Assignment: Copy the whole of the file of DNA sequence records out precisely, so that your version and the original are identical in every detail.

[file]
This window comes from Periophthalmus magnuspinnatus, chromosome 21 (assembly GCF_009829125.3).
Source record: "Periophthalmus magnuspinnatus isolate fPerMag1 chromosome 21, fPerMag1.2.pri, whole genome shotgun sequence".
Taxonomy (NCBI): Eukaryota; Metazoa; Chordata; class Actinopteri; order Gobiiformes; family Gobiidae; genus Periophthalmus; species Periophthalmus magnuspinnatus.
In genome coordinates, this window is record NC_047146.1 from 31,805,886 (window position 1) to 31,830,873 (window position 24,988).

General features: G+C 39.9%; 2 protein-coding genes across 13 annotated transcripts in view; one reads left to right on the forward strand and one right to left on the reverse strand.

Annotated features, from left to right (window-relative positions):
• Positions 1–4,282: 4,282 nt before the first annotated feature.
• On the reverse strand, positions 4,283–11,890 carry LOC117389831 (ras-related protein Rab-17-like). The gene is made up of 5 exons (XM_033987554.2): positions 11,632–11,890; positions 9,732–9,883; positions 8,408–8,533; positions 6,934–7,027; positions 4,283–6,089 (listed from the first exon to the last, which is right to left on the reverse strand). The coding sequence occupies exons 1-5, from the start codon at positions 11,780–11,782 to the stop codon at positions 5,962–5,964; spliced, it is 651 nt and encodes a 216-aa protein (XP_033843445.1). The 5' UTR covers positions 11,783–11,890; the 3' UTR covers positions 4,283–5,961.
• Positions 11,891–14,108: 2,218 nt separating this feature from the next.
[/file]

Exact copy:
This window comes from Periophthalmus magnuspinnatus, chromosome 21 (assembly GCF_009829125.3).
Source record: "Periophthalmus magnuspinnatus isolate fPerMag1 chromosome 21, fPerMag1.2.pri, whole genome shotgun sequence".
Taxonomy (NCBI): Eukaryota; Metazoa; Chordata; class Actinopteri; order Gobiiformes; family Gobiidae; genus Periophthalmus; species Periophthalmus magnuspinnatus.
In genome coordinates, this window is record NC_047146.1 from 31,805,886 (window position 1) to 31,830,873 (window position 24,988).

General features: G+C 39.9%; 2 protein-coding genes across 13 annotated transcripts in view; one reads left to right on the forward strand and one right to left on the reverse strand.

Annotated features, from left to right (window-relative positions):
• Positions 1–4,282: 4,282 nt before the first annotated feature.
• On the reverse strand, positions 4,283–11,890 carry LOC117389831 (ras-related protein Rab-17-like). The gene is made up of 5 exons (XM_033987554.2): positions 11,632–11,890; positions 9,732–9,883; positions 8,408–8,533; positions 6,934–7,027; positions 4,283–6,089 (listed from the first exon to the last, which is right to left on the reverse strand). The coding sequence occupies exons 1-5, from the start codon at positions 11,780–11,782 to the stop codon at positions 5,962–5,964; spliced, it is 651 nt and encodes a 216-aa protein (XP_033843445.1). The 5' UTR covers positions 11,783–11,890; the 3' UTR covers positions 4,283–5,961.
• Positions 11,891–14,108: 2,218 nt separating this feature from the next.